The UK government on Thursday unveiled plans for the compulsory reopening of all schools in England from September after months of closure due to the coronavirus lockdown, on the broad principle of keeping classes apart in separate "bubbles".
Besides a host of safety measures to be put in place by individual schools, if there are two confirmed coronavirus cases in a 14-day period, all the pupils in that class bubble, or in some cases even the whole school, may have to be sent home.
"I know these past three months have been some of the most challenging that schools have faced," said UK Education Secretary Gavin Williamson, who made the announcement in a House of Commons statement.
"Nothing can replace being in the classroom, so ever since schools, colleges and nurseries closed to most children, we have been working hard to ensure they can reopen as soon as possible. We have already seen more than 1.5 million children and young people return, but we must make sure all pupils can go back to school in September, giving them the opportunity to thrive and fulfill their potential," he said.
The Department for Education said that its guidance, developed in close consultation with the sector and medical experts, provides schools, colleges and nurseries with the details needed to plan for a full return, as well as reassuring parents about what to expect for their children.
"I want to reassure parents and families that we are doing everything we can to make sure schools, nurseries, colleges and other providers are as safe as possible for children and staff, and will continue to work closely with the country's best scientific and medical experts to ensure that is the case," added Williamson.
The government said that COVID-19 secure measures will remain in place to reduce the risk of transmission, with schools being asked to keep children in class or year group sized "bubbles" and encourage older children to keep their distance from each other and staff where possible. This is alongside protective measures such as regular cleaning and handwashing.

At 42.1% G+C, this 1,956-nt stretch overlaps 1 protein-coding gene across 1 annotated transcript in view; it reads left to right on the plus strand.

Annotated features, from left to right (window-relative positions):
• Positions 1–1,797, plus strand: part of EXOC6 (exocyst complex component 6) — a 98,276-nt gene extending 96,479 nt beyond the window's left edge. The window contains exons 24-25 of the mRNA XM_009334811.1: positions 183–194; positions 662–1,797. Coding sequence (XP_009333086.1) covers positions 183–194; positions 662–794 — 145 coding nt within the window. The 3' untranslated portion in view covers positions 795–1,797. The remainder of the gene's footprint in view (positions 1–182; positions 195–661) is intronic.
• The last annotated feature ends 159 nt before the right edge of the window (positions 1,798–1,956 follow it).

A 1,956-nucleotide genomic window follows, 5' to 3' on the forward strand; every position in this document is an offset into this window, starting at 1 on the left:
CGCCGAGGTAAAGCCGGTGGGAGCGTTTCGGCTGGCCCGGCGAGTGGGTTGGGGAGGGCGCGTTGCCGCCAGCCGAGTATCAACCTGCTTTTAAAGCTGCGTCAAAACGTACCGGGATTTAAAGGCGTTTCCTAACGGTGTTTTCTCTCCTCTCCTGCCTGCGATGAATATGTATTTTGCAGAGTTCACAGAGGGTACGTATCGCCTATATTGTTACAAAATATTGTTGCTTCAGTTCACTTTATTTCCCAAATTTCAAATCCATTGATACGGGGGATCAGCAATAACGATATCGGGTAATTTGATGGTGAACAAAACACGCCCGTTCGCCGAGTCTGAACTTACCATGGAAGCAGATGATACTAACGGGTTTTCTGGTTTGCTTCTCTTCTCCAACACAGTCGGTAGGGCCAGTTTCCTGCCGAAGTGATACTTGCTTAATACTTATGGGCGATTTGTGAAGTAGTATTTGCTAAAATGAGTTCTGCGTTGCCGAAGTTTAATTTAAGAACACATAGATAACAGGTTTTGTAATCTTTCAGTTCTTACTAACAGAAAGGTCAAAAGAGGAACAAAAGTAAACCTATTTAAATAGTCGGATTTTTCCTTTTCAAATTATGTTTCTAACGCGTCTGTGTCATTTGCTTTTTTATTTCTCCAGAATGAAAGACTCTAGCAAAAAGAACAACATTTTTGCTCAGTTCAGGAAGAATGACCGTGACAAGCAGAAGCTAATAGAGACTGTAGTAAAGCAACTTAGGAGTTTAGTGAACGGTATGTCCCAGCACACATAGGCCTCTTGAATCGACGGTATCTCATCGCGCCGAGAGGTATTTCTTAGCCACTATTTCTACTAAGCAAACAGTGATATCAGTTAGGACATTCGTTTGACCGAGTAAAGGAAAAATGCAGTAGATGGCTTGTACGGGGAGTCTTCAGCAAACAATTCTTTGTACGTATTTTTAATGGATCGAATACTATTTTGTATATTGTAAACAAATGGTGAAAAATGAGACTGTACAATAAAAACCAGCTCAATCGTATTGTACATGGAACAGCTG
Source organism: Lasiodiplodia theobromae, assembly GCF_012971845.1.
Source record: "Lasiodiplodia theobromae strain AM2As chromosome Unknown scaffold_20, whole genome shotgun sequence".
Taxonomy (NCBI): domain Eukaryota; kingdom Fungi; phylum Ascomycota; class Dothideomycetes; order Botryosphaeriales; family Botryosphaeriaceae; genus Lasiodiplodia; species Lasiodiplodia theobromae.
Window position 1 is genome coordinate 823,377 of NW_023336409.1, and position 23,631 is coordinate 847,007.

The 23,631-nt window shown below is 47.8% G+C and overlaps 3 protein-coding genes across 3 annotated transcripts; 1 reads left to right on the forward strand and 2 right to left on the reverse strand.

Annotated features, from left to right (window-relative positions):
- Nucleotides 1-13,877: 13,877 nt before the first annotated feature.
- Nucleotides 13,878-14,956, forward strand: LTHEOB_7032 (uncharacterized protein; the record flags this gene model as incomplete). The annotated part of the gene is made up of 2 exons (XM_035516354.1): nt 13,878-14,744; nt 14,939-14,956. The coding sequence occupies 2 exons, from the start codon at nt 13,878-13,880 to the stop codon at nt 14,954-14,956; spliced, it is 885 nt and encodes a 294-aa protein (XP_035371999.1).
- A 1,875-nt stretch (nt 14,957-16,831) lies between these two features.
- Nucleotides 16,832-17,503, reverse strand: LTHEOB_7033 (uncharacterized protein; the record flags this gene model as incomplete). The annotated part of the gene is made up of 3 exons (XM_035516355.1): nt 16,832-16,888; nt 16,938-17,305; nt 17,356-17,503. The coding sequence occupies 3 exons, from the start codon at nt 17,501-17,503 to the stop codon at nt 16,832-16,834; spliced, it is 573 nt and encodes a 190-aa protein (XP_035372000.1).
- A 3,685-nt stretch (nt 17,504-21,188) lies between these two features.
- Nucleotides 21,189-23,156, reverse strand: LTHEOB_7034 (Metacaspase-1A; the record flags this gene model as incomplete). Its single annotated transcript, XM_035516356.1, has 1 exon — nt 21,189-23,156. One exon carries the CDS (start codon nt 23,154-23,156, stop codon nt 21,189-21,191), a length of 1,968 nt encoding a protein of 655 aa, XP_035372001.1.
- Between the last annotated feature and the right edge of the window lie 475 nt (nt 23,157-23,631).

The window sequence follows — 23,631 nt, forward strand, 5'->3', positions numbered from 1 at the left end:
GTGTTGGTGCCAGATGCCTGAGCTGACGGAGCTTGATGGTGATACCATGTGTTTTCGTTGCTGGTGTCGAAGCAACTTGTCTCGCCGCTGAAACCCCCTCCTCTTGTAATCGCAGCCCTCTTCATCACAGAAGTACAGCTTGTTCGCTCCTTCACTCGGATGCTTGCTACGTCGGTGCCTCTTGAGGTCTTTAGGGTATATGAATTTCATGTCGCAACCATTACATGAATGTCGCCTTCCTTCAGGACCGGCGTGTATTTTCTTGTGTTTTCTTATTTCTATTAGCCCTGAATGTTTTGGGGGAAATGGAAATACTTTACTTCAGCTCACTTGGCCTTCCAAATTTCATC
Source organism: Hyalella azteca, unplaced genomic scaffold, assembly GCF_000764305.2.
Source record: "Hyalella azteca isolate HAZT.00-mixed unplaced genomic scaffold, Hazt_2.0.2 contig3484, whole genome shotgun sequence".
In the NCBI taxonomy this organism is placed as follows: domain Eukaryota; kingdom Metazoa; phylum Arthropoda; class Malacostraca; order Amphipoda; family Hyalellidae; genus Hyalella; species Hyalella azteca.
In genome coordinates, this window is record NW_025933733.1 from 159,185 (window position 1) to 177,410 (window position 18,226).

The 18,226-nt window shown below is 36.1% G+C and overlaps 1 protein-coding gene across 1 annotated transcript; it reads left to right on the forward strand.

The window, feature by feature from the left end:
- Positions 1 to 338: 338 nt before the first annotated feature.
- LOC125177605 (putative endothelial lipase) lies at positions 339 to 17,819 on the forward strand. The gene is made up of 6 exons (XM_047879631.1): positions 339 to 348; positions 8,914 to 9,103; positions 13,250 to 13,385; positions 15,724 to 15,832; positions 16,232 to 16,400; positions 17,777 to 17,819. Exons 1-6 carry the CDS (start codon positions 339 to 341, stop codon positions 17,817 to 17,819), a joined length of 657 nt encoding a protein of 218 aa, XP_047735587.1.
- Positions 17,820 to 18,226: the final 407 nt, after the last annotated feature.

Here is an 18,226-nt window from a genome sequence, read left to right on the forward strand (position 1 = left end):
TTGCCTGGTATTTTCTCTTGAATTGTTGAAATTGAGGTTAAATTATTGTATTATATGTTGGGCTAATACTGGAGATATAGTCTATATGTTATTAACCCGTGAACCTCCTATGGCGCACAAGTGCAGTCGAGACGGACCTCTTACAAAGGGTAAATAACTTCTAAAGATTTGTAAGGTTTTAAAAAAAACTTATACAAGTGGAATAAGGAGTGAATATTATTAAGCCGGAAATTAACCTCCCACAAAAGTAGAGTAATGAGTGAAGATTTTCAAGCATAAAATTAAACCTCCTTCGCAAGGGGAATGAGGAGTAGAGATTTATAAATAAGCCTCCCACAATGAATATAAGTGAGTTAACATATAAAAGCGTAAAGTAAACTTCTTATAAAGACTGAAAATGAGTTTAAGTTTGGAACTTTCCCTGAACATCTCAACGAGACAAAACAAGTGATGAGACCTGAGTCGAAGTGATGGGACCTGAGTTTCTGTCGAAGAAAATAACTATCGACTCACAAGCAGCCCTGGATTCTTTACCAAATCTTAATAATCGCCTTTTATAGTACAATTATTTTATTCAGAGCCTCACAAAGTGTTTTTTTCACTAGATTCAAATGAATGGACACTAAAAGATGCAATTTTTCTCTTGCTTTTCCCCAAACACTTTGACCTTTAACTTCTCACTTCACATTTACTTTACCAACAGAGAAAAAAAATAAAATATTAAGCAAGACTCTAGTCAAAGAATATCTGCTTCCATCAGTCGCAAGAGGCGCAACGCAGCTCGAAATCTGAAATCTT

Where an outbreak in a school is confirmed, for specific detailed investigations a mobile testing unit may be dispatched to test others who may have been in contact with the person who has tested positive.
Testing will first focus on the person's class, followed by their year group, then the whole school if necessary. Schools will be expected to have plans in place to offer remote education to pupils who are self-isolating.
"A child's education is essential to their healthy development - we know that missing too much school can have a negative impact on children's mental and physical wellbeing," said Dr Jenny Harries, England's Deputy Chief Medical Officer.
"Everybody wants children to be safe and thankfully as we have learned more about COVID-19, the evidence has shown that the risk of severe disease in children is low. However, although the number of COVID-19 cases has declined, it is still in general circulation - so it is important we ensure schools implement sensible precaution to reduce potential transmission of COVID-19 and minimise any risk to teachers and their pupils," she said.
The government said that to ensure pupils can catch up on lost learning, schools will be required to resume teaching a broad and balanced curriculum in all subjects, making use of existing flexibilities to create time to address gaps in knowledge, with a view to conducting exams in 2021.
Nurseries and other early years providers, including childminders, have already been operational in England with a range of protective measures in place.
The devolved administrations of Scotland, Wales and Northern Ireland will set out their specific strategies based on the UK government guidance.